The inspiration for this sculpture came from one of my first websites, which contains many original articles about choosing a dog from your local animal shelter. While I was doing the research for those articles I visited many Humane Society websites as well as taking a lot of trips to the shelter in Portland, Oregon. I found that one of the most common breeds in big-city pounds looked very much like this one.
Like most of those pound puppies, my “bulldog” is really a mutt. I think of this as the quintessential American mongrel – loyal, sturdy and courageous, he would have been a valued family companion in any frontier town. In big cities, where backyards are small, every dog he meets on the street is a stranger, and families work away from home for many hours a day, this is the type of dog that many people think of first when they hear someone use the term “too much dog.”
So what kind of dog is he, really? The broken brindle coat seems to imply “American bulldog.” A quick search through the photos on the American Bulldog Rescue website suggests that this term is a euphemism for “pit bull.” Another creative way animal shelters use to not say pit bullÂ is “boxer/lab cross.” In this case, however, our pup might really be part boxer. At least his first owner must have thought so – why else would his tail be docked?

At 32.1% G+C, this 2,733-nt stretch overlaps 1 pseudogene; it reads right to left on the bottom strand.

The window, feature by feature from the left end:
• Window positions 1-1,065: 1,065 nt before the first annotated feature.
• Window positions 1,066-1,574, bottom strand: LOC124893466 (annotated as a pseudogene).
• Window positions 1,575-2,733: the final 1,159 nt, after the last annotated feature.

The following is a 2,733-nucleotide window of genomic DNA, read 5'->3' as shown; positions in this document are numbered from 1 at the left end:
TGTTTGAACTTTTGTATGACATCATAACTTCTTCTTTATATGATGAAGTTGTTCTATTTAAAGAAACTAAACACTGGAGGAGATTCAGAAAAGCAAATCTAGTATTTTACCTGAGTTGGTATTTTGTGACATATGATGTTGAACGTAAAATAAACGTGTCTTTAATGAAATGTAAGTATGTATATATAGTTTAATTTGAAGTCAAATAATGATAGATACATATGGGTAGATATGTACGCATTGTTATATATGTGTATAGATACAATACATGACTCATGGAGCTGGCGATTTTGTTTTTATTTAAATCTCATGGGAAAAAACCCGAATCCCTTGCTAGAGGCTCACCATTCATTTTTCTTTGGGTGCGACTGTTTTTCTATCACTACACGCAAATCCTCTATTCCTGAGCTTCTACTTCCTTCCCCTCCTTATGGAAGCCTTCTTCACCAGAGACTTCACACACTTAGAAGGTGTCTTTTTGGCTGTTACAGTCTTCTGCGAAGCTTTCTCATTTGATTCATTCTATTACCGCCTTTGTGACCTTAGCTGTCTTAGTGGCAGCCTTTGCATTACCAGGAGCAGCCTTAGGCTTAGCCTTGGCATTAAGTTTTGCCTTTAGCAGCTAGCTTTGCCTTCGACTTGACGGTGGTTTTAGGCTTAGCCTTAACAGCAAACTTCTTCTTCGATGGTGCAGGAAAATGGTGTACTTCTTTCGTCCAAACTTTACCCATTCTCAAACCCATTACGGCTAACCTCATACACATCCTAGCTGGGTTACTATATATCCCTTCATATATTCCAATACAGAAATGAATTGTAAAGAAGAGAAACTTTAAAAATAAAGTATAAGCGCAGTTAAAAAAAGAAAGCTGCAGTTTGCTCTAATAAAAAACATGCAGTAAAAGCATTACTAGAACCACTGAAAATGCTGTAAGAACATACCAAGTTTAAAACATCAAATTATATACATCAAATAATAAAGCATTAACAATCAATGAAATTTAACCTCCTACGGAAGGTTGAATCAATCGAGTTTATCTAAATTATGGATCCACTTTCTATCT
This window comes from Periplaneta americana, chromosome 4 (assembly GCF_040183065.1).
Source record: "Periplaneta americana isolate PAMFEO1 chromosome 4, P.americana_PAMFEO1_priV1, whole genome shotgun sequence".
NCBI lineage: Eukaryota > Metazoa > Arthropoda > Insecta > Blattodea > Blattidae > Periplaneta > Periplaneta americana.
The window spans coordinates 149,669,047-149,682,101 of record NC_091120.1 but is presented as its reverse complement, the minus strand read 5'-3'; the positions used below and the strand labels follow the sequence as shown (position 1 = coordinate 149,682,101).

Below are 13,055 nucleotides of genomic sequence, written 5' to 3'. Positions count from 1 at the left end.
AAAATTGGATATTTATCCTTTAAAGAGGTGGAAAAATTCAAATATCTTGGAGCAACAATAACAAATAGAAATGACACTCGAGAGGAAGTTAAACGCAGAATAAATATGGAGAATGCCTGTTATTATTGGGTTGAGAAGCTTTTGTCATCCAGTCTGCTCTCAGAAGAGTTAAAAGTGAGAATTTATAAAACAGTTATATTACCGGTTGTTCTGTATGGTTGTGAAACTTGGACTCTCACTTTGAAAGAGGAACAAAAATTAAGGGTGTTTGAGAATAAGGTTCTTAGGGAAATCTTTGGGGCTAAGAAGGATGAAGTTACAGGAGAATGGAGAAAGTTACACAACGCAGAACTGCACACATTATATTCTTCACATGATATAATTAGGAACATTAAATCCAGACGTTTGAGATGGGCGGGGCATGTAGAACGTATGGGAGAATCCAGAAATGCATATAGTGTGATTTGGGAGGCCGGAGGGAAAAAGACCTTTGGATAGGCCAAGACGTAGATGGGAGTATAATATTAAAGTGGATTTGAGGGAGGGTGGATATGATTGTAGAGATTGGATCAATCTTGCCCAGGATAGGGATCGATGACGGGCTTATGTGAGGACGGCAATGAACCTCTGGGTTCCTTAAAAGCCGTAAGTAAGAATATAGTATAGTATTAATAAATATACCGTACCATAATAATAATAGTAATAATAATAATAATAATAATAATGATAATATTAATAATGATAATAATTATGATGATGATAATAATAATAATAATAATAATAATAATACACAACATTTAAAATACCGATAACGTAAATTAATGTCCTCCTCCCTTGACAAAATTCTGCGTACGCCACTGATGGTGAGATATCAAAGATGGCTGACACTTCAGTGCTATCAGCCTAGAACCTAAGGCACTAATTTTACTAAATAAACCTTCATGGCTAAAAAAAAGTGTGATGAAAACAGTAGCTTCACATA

This sculpture is fairly large. He’s 17 1/2″ tall, 23″ long and 10″ wide. I used a press-board armature, as I did for the paper mache jackrabbits. I didn’t take photos of the bulldog in process, but he was made using the techniques you’ll find in the panda tutorial. He was finished with a glue/marble dust gesso, natural pigments, and acrylic paint, with a matte finish.
As I came close to finishing this bulldog sculpture I realized that he reminds me a lot of a dog we had when I was a kid. Henry J. was a great dog. He could chase balls for hours and he was very polite when I shared my ice cream with him (I don’t think my mother knew we both used the same spoon.) But he did have a few faults. One of them was being a bit too quick to fight when he encountered strange dogs, an embarrassing trait when we camped at State parks.
Here’s a sketch I did of Henry J. when I was about 10 years old, a very long time ago. He grew to be about 35 to 40 pounds, but the local animal shelter sold him to my grandfather as a Boston terrier cross. While he was still a tiny puppy we believed it. In truth, he was just a shelter dog, a mutt, and a wonderful family companion.
Now I think I’ll go buy my bulldog a nice red collar.